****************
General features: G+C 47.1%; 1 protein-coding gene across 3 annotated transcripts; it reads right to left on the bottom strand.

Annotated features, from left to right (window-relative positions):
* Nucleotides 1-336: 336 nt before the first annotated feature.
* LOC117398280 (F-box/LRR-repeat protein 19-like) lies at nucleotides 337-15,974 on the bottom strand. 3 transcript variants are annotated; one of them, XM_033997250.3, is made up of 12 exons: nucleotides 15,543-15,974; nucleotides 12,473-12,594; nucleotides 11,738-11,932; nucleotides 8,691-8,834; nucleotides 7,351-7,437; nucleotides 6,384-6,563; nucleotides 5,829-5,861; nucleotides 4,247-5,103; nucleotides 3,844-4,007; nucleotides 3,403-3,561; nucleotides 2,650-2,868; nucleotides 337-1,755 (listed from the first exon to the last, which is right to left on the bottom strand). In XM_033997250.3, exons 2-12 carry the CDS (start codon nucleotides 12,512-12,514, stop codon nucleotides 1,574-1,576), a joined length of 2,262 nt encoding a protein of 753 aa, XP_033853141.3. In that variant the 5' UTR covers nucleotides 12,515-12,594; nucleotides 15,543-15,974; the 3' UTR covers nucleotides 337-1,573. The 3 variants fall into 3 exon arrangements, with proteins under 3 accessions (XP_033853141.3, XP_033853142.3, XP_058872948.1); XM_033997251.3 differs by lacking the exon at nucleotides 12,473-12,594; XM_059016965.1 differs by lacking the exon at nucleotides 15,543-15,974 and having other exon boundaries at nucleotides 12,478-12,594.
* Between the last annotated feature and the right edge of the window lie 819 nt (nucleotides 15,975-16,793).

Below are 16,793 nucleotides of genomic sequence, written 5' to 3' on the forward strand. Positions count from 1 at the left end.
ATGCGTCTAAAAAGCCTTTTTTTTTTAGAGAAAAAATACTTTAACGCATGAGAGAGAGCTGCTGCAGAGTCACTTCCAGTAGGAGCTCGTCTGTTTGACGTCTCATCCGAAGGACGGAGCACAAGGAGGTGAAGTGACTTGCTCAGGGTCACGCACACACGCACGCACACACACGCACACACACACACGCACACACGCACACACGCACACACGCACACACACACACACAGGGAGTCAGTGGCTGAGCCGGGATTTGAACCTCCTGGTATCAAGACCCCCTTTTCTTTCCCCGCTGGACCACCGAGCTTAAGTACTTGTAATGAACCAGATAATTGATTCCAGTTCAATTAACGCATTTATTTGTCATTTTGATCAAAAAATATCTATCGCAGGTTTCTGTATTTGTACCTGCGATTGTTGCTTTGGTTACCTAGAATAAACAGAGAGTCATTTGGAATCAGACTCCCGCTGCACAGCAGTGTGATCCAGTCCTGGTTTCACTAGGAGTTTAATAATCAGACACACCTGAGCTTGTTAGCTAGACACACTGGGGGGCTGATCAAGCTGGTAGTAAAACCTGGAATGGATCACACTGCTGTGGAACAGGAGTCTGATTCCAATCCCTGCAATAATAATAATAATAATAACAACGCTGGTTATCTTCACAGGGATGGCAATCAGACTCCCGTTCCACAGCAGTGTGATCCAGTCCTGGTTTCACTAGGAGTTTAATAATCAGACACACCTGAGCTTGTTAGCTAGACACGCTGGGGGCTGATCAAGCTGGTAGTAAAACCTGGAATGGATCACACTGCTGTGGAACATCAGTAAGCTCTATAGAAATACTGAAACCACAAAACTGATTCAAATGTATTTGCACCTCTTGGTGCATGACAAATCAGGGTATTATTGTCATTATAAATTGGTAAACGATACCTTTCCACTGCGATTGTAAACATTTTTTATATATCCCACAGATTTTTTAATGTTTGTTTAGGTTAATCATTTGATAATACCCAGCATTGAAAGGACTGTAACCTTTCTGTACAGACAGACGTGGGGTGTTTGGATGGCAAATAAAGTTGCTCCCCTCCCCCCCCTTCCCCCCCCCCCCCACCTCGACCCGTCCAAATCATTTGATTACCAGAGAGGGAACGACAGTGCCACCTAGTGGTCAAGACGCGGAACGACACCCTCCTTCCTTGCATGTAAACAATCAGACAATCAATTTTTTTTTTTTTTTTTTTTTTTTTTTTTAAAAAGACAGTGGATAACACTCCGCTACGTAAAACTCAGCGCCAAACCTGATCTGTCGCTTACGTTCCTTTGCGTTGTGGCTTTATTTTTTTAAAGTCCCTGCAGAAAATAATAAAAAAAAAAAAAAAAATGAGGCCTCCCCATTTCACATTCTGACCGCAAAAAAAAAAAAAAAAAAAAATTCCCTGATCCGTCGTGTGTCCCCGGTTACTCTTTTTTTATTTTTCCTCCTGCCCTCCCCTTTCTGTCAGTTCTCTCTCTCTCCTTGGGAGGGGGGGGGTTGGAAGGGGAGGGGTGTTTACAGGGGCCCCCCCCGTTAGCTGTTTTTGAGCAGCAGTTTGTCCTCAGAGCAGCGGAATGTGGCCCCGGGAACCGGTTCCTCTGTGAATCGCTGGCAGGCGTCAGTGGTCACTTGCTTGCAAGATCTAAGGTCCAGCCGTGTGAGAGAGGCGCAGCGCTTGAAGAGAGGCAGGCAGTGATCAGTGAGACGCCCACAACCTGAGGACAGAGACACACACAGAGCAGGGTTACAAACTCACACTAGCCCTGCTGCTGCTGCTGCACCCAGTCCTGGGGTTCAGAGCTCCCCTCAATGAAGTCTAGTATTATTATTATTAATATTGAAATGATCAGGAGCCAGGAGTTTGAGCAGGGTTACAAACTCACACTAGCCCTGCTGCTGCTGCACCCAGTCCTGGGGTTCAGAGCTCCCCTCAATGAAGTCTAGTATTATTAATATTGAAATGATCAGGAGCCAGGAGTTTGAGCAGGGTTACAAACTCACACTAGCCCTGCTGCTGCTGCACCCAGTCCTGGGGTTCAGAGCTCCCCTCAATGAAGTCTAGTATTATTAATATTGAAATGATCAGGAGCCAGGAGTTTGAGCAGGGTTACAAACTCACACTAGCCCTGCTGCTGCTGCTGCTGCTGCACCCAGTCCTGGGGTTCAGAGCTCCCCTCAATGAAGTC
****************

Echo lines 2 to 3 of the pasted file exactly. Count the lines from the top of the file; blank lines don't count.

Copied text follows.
Annotated features, from left to right (window-relative positions):
* Nucleotides 1-336: 336 nt before the first annotated feature.